Receptor-mediated endocytosis and endosomal acidification is impaired in proximal tubule epithelial cells of Dent disease patients.
Gorvin CM., Wilmer MJ., Piret SE., Harding B., van den Heuvel LP., Wrong O., Jat PS., Lippiat JD., Levtchenko EN., Thakker RV.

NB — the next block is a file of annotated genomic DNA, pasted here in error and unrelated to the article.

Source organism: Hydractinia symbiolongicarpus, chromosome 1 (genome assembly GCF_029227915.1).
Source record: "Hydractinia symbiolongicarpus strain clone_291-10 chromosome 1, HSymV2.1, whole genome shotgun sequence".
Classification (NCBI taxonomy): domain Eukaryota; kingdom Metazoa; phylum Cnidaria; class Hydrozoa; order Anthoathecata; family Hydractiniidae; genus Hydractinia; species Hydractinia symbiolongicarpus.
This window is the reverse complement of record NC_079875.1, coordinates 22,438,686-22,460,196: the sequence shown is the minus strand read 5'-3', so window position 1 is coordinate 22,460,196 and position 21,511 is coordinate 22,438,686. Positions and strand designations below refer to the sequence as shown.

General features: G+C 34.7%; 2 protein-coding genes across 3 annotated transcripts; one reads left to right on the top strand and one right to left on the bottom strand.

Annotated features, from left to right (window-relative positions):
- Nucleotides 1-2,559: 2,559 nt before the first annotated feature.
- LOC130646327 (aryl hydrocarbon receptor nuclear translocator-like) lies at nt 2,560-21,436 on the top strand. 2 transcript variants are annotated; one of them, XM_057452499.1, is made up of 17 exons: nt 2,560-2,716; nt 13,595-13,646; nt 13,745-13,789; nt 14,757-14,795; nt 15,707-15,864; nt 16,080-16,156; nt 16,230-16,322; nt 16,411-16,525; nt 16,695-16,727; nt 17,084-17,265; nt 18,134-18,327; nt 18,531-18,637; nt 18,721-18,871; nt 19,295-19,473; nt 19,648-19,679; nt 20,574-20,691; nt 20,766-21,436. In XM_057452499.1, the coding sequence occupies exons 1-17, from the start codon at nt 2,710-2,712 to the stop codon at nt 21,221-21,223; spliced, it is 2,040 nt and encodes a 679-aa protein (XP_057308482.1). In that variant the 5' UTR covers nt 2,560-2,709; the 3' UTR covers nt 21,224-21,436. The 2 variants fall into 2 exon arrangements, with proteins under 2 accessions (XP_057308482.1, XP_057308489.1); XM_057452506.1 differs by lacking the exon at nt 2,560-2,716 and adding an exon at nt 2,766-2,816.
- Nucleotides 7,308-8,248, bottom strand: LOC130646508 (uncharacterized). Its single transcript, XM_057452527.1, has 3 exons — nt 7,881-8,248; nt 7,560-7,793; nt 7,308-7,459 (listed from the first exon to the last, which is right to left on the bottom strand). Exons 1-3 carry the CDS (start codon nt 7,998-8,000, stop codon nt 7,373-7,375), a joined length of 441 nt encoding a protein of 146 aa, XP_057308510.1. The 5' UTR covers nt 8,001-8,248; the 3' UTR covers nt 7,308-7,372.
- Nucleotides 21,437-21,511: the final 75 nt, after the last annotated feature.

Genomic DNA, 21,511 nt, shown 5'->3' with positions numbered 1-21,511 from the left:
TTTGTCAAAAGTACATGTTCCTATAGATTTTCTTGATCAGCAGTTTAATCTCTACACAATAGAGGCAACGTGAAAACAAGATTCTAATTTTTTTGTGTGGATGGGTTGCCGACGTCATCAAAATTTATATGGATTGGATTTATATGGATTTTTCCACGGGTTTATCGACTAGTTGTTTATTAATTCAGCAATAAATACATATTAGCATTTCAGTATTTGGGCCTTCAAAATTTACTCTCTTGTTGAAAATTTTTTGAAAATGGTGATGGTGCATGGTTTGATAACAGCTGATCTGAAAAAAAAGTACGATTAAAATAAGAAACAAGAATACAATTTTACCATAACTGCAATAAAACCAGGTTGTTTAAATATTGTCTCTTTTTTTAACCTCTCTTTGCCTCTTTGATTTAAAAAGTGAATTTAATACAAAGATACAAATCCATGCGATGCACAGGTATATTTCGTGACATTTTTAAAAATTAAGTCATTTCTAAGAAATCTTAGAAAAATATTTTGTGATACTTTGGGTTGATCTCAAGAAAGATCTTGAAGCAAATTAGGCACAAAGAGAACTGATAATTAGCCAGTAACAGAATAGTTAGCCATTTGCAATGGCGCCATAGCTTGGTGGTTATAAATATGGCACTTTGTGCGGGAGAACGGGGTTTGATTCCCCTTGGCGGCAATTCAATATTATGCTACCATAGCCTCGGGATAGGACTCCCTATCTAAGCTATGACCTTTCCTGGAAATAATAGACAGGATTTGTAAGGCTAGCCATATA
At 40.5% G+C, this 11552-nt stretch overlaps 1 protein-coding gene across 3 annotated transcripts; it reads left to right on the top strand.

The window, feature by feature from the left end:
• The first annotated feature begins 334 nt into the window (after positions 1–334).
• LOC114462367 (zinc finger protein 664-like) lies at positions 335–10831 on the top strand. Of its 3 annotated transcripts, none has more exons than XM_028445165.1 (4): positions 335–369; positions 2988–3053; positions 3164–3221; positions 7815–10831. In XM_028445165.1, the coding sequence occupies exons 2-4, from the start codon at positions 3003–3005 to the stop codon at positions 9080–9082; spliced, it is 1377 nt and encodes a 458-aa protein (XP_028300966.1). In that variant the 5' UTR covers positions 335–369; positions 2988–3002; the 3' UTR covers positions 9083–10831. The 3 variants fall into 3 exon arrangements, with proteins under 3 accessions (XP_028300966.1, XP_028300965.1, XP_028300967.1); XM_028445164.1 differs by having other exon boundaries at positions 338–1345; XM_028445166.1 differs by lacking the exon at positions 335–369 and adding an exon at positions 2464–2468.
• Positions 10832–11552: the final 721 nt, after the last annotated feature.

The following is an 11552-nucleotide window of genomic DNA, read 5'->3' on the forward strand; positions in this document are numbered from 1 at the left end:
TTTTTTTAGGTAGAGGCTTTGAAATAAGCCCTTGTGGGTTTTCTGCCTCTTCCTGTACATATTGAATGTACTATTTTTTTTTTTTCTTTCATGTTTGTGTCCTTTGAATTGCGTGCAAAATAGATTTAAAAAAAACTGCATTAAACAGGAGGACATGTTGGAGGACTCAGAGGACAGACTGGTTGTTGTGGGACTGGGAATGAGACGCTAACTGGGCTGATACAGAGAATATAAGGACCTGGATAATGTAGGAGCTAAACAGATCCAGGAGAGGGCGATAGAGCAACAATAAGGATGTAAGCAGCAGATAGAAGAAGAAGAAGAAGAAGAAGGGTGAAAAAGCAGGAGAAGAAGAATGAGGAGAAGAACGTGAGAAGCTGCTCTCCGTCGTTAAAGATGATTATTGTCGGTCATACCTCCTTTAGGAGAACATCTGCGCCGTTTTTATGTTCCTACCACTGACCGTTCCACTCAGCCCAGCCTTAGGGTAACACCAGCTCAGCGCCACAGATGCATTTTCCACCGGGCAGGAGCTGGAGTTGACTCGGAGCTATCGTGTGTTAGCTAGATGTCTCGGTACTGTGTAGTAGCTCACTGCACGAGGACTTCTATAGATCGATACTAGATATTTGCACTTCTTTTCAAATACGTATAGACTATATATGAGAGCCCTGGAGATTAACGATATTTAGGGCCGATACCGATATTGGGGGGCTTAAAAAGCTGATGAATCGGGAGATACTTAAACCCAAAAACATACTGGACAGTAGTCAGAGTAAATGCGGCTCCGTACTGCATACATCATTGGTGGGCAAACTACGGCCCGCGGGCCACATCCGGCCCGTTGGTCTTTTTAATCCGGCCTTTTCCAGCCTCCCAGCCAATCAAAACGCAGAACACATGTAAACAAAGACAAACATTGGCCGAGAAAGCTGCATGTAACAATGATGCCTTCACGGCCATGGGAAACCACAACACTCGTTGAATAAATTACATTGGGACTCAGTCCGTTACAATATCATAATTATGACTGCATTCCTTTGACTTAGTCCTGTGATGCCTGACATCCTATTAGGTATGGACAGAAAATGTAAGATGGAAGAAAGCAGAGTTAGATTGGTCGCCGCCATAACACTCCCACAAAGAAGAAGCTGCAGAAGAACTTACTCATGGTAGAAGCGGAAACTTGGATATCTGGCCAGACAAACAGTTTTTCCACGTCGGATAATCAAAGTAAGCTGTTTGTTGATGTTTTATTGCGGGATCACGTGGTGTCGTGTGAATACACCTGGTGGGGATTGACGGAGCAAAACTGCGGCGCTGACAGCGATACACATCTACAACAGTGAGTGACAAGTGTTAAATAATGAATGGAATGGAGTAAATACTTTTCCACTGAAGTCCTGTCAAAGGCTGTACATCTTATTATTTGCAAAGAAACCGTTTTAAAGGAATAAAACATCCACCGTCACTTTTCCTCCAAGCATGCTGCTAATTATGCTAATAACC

Receptor-mediated endocytosis, involving megalin and cubilin, mediates renal proximal-tubular reabsorption and is decreased in Dent disease because of mutations of the chloride/proton antiporter, chloride channel-5 (CLC-5), resulting in low-molecular-weight proteinuria, hypercalciuria, nephrolithiasis, and renal failure. To facilitate studies of receptor-mediated endocytosis and the role of CLC-5, we established conditionally immortalized proximal-tubular epithelial cell lines (ciPTECs) from three patients with CLC-5 mutations (30:insH, R637X, and del132-241) and a normal male. Confocal microscopy using the tight junction marker zona occludens-1 (ZO-1) and end-binding protein-1 (EB-1), which is specific for the plus end of microtubules demonstrated that the ciPTECs polarized. Receptor-mediated endocytic uptake of fluorescent albumin and transferrin in 30:insH and R637X ciPTECs was significantly decreased, compared with normal ciPTECs, and could be further reduced by competition with 10-fold excess of unlabeled albumin and transferrin, whereas in the del132-241 ciPTEC, receptor-mediated endocytic uptake was abolished. Investigation of endosomal acidification by live-cell imaging of pHluorin-VAMP2 (vesicle-associated membrane protein-2), a pH-sensitive-GFP construct, revealed that the endosomal pH in normal and 30:insH ciPTECs was similar, whereas in del132-241 and R637X ciPTECs, it was significantly more alkaline, indicating defective acidification in these ciPTECs. The addition of bafilomycin-A1, a V-ATPase inhibitor, raised the pH significantly in all ciPTECs, demonstrating that the differences in acidification were not due to alterations in the V-ATPase, but instead to abnormalities of CLC-5. Thus, our studies, which have established human Dent disease ciPTECs that will facilitate studies of mechanisms in renal reabsorption, demonstrate that Dent disease-causing CLC-5 mutations have differing effects on endosomal acidification and receptor-mediated endocytosis that may not be coupled.